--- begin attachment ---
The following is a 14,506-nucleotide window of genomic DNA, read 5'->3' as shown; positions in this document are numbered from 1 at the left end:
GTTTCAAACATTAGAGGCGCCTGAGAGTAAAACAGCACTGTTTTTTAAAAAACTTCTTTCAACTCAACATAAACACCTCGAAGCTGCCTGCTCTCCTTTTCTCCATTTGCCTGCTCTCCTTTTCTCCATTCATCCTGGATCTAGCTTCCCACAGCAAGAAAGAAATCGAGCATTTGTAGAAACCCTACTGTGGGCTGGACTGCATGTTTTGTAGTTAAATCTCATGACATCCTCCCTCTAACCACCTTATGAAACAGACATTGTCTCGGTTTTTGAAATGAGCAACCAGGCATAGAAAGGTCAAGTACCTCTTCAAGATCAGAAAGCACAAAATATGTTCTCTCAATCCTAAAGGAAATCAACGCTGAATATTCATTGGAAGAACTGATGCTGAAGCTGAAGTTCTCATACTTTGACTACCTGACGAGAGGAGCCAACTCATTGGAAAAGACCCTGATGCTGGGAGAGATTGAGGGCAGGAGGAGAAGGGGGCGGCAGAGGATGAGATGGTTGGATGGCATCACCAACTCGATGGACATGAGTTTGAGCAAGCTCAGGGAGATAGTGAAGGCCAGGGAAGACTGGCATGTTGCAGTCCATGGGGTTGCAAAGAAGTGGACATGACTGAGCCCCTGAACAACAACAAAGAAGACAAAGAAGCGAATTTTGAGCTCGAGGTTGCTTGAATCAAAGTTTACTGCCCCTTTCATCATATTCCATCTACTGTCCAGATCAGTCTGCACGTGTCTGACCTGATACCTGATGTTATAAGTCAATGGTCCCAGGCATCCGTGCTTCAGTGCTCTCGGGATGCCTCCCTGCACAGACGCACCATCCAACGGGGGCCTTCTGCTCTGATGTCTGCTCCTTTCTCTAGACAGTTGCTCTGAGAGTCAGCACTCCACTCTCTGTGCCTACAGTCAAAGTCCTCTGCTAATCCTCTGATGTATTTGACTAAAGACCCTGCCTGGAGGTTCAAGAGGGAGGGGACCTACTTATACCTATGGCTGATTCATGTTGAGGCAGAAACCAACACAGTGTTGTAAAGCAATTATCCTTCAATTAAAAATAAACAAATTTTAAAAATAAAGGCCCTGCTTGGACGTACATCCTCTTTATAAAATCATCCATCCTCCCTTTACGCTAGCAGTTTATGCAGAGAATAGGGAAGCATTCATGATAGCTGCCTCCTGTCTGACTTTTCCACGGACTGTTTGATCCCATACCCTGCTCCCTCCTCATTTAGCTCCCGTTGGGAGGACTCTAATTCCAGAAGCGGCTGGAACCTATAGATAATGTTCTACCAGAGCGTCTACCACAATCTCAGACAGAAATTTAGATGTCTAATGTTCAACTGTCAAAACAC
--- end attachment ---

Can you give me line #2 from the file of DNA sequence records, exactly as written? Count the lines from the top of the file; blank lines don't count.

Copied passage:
GTTTCAAACATTAGAGGCGCCTGAGAGTAAAACAGCACTGTTTTTTAAAAAACTTCTTTCAACTCAACATAAACACCTCGAAGCTGCCTGCTCTCCTTTTCTCCATTTGCCTGCTCTCCTTTTCTCCATTCATCCTGGATCTAGCTTCCCACAGCAAGAAAGAAATCGAGCATTTGTAGAAACCCTACTGTGGGCTGGACTGCATGTTTTGTAGTTAAATCTCATGACATCCTCCCTCTAACCACCTTATGAAACAGACATTGTCTCGGTTTTTGAAATGAGCAACCAGGCATAGAAAGGTCAAGTACCTCTTCAAGATCAGAAAGCACAAAATATGTTCTCTCAATCCTAAAGGAAATCAACGCTGAATATTCATTGGAAGAACTGATGCTGAAGCTGAAGTTCTCATACTTTGACTACCTGACGAGAGGAGCCAACTCATTGGAAAAGACCCTGATGCTGGGAGAGATTGAGGGCAGGAGGAGAAGGGGGCGGCAGAGGATGAGATGGTTGGATGGCATCACCAACTCGATGGACATGAGTTTGAGCAAGCTCAGGGAGATAGTGAAGGCCAGGGAAGACTGGCATGTTGCAGTCCATGGGGTTGCAAAGAAGTGGACATGACTGAGCCCCTGAACAACAACAAAGAAGACAAAGAAGCGAATTTTGAGCTCGAGGTTGCTTGAATCAAAGTTTACTGCCCCTTTCATCATATTCCATCTACTGTCCAGATCAGTCTGCACGTGTCTGACCTGATACCTGATGTTATAAGTCAATGGTCCCAGGCATCCGTGCTTCAGTGCTCTCGGGATGCCTCCCTGCACAGACGCACCATCCAACGGGGGCCTTCTGCTCTGATGTCTGCTCCTTTCTCTAGACAGTTGCTCTGAGAGTCAGCACTCCACTCTCTGTGCCTACAGTCAAAGTCCTCTGCTAATCCTCTGATGTATTTGACTAAAGACCCTGCCTGGAGGTTCAAGAGGGAGGGGACCTACTTATACCTATGGCTGATTCATGTTGAGGCAGAAACCAACACAGTGTTGTAAAGCAATTATCCTTCAATTAAAAATAAACAAATTTTAAAAATAAAGGCCCTGCTTGGACGTACATCCTCTTTATAAAATCATCCATCCTCCCTTTACGCTAGCAGTTTATGCAGAGAATAGGGAAGCATTCATGATAGCTGCCTCCTGTCTGACTTTTCCACGGACTGTTTGATCCCATACCCTGCTCCCTCCTCATTTAGCTCCCGTTGGGAGGACTCTAATTCCAGAAGCGGCTGGAACCTATAGATAATGTTCTACCAGAGCGTCTACCACAATCTCAGACAGAAATTTAGATGTCTAATGTTCAACTGTCAAAACAC